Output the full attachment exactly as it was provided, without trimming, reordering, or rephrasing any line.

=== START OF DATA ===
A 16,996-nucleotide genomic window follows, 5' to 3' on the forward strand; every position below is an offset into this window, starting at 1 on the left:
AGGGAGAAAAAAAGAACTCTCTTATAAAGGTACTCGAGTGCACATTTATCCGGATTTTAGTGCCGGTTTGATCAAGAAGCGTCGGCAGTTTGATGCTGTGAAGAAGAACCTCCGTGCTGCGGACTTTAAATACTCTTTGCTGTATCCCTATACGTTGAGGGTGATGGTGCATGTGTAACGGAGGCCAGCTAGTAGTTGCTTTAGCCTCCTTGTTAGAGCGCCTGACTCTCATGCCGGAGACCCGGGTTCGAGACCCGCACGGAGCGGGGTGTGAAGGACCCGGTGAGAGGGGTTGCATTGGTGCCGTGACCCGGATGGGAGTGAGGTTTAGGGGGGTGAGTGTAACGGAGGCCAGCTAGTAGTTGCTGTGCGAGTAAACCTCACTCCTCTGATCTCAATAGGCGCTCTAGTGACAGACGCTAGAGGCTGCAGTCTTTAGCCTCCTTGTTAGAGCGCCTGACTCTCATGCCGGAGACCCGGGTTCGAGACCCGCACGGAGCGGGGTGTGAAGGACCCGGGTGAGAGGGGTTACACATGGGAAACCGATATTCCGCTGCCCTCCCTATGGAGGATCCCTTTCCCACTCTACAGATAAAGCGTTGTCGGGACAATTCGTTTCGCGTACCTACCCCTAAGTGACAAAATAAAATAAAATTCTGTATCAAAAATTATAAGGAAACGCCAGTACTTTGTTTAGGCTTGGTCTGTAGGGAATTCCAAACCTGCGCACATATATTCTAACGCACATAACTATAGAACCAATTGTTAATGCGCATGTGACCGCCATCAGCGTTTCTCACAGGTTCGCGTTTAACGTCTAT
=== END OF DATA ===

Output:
A 16,996-nucleotide genomic window follows, 5' to 3' on the forward strand; every position below is an offset into this window, starting at 1 on the left:
AGGGAGAAAAAAAGAACTCTCTTATAAAGGTACTCGAGTGCACATTTATCCGGATTTTAGTGCCGGTTTGATCAAGAAGCGTCGGCAGTTTGATGCTGTGAAGAAGAACCTCCGTGCTGCGGACTTTAAATACTCTTTGCTGTATCCCTATACGTTGAGGGTGATGGTGCATGTGTAACGGAGGCCAGCTAGTAGTTGCTTTAGCCTCCTTGTTAGAGCGCCTGACTCTCATGCCGGAGACCCGGGTTCGAGACCCGCACGGAGCGGGGTGTGAAGGACCCGGTGAGAGGGGTTGCATTGGTGCCGTGACCCGGATGGGAGTGAGGTTTAGGGGGGTGAGTGTAACGGAGGCCAGCTAGTAGTTGCTGTGCGAGTAAACCTCACTCCTCTGATCTCAATAGGCGCTCTAGTGACAGACGCTAGAGGCTGCAGTCTTTAGCCTCCTTGTTAGAGCGCCTGACTCTCATGCCGGAGACCCGGGTTCGAGACCCGCACGGAGCGGGGTGTGAAGGACCCGGGTGAGAGGGGTTACACATGGGAAACCGATATTCCGCTGCCCTCCCTATGGAGGATCCCTTTCCCACTCTACAGATAAAGCGTTGTCGGGACAATTCGTTTCGCGTACCTACCCCTAAGTGACAAAATAAAATAAAATTCTGTATCAAAAATTATAAGGAAACGCCAGTACTTTGTTTAGGCTTGGTCTGTAGGGAATTCCAAACCTGCGCACATATATTCTAACGCACATAACTATAGAACCAATTGTTAATGCGCATGTGACCGCCATCAGCGTTTCTCACAGGTTCGCGTTTAACGTCTAT